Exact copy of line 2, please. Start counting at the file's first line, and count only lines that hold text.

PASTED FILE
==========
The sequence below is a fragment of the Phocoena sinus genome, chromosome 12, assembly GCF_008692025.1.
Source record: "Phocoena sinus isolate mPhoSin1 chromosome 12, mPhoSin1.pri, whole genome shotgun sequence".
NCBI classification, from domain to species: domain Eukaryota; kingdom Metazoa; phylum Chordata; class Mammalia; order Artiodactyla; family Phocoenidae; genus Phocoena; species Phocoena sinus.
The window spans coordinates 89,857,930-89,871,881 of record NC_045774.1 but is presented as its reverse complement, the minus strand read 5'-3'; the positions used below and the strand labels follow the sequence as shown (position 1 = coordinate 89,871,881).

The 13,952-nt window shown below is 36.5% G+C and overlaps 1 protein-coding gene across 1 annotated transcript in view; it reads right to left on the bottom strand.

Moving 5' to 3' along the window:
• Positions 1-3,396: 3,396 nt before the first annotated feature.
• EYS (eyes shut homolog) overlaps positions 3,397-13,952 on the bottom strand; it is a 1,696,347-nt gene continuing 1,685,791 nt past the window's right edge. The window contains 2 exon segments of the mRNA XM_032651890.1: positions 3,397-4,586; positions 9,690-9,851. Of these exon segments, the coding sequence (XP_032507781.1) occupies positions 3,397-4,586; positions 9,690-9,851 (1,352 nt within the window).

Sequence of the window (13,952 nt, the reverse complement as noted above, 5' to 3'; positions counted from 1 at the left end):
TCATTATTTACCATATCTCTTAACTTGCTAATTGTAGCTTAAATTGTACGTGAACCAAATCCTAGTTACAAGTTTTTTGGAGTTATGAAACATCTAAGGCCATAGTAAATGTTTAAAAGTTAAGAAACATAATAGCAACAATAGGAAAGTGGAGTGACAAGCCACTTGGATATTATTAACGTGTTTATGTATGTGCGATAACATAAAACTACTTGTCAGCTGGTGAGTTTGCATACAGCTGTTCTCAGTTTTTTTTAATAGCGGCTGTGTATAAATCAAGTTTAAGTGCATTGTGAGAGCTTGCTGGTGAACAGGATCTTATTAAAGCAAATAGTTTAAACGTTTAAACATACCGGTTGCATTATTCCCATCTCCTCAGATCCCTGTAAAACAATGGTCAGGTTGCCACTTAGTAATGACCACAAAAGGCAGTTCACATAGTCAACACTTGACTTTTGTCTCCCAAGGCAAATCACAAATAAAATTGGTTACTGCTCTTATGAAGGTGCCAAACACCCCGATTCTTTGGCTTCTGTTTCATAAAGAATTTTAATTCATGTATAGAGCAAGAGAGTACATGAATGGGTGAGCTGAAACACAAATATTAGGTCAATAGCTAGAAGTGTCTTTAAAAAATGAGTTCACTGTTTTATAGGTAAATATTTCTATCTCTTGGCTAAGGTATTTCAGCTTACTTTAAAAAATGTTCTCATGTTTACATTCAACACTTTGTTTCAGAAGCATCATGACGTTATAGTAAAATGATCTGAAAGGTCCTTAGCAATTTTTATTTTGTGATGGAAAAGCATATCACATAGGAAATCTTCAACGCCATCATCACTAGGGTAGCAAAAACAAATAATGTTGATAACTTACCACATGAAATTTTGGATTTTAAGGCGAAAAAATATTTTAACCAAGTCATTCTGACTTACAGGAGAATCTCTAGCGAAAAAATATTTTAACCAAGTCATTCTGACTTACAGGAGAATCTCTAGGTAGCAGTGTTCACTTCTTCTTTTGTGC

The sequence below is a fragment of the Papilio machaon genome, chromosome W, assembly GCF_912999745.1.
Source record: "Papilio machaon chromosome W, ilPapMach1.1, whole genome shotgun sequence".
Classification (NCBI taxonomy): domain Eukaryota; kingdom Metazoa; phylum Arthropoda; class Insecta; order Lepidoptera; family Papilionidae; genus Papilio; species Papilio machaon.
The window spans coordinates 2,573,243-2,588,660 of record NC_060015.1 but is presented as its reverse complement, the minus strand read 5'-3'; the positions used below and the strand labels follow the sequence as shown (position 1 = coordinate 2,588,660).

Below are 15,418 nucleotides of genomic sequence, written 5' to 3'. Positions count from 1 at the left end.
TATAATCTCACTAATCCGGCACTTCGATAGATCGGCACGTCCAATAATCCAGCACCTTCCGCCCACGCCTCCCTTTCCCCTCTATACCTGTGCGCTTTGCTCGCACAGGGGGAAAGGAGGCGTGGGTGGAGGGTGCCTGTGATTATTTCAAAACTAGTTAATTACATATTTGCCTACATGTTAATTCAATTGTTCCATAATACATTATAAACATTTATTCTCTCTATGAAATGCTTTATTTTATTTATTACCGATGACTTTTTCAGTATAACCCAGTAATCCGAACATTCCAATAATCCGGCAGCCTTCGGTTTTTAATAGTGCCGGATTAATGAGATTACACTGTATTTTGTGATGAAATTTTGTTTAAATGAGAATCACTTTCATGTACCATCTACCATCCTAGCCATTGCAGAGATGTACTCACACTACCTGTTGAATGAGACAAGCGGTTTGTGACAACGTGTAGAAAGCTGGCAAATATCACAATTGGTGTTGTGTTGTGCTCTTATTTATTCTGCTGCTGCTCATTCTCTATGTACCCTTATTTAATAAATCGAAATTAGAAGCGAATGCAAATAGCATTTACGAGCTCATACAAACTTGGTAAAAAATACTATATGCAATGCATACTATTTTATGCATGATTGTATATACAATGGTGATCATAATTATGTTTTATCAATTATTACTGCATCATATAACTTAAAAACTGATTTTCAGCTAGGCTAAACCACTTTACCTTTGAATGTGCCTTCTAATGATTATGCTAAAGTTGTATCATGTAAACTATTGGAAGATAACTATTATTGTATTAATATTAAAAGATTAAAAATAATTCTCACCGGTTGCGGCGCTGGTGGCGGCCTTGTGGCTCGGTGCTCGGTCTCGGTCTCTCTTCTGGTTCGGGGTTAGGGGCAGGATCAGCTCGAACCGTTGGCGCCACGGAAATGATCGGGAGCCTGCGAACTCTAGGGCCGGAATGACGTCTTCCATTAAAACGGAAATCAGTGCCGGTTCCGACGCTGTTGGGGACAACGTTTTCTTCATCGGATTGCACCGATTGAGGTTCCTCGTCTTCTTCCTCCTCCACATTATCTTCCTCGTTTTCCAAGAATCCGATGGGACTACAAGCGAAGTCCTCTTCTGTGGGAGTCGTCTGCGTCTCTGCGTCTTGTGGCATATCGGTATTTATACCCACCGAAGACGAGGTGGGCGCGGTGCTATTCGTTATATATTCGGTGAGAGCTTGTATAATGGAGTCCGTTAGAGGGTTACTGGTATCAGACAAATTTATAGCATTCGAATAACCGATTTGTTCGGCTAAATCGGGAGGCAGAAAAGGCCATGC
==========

Source record: "Phocoena sinus isolate mPhoSin1 chromosome 12, mPhoSin1.pri, whole genome shotgun sequence".